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The major innovation in Maimonides’ treatment of the conceptual significance of the Holy Land lies in his disregard for the issue. In his greatest philosophical work, Guide of the Perplexed, Maimonides conducts a profound discussion of numerous areas in Judaism, but nowhere in that framework does he deliberately discuss the Land of Israel. In fact, he demonstrates that one can engage in a philosophical discussion of Judaism without even touching on the Holy Land.
Accordingly, Maimonides’ view of the Land of Israel may only be determined from sources of two categories, direct and indirect: One includes various conceptual and national considerations that depend for their definitions and realization on the Land of Israel; the other includes the halakhic [legal] material pertaining to the Land of Israel, as expressed in his legal writings.
The Land as Instrument
We begin with the first category. Maimonides presents a series of objectives that can be achieved only on national soil. Clearly, here, the Land of Israel is understood in a purely instrumental sense: It permits the realization of certain ends.
These objectives are as follows:
The historiosophical approach of autonomy and exile. According to Maimonides, adversity and persecution prevent the perfect person from devoting himself to the acquisition of knowledge. Insofar as prophecy depends on intellectual virtues, stressful situations such as exile do not further its realization. Thus the intellectual perfection of any individual is dependent on leading an autonomous, peaceful existence in the Land of Israel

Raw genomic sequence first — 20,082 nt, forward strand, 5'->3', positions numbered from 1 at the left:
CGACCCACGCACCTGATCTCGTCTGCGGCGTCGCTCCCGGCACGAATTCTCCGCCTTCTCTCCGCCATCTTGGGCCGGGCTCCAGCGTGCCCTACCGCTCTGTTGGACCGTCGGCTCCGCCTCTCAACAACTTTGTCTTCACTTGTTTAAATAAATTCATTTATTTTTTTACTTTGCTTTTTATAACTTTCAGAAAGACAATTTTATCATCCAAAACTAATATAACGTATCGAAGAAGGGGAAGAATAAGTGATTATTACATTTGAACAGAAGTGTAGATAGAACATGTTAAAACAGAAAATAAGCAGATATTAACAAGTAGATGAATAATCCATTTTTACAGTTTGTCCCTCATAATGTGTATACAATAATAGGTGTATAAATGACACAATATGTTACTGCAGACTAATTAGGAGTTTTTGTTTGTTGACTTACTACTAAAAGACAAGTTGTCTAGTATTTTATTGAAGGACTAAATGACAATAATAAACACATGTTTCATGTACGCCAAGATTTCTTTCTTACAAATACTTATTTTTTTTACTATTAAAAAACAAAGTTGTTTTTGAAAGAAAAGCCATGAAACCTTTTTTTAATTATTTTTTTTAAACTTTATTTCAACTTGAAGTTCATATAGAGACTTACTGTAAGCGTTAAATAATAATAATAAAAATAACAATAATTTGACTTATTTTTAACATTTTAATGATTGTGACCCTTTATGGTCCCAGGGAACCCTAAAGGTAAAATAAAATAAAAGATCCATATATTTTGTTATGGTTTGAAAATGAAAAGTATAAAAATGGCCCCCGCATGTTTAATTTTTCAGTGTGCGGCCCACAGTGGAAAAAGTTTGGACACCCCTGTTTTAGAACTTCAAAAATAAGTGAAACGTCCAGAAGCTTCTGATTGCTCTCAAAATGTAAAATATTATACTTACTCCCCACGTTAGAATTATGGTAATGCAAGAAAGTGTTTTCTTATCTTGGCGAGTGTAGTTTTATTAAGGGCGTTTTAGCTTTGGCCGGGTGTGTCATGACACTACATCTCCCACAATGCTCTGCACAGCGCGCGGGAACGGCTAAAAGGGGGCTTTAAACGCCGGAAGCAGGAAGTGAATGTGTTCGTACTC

Importance of the political dimension in religious and intellectual life. Scholars do not agree on the significance of political aims in Maimonides’ thought. Some consider the ultimate Maimonidean political end to be creation of a just government, while others see political perfection as merely a step on the way to individual perfection.
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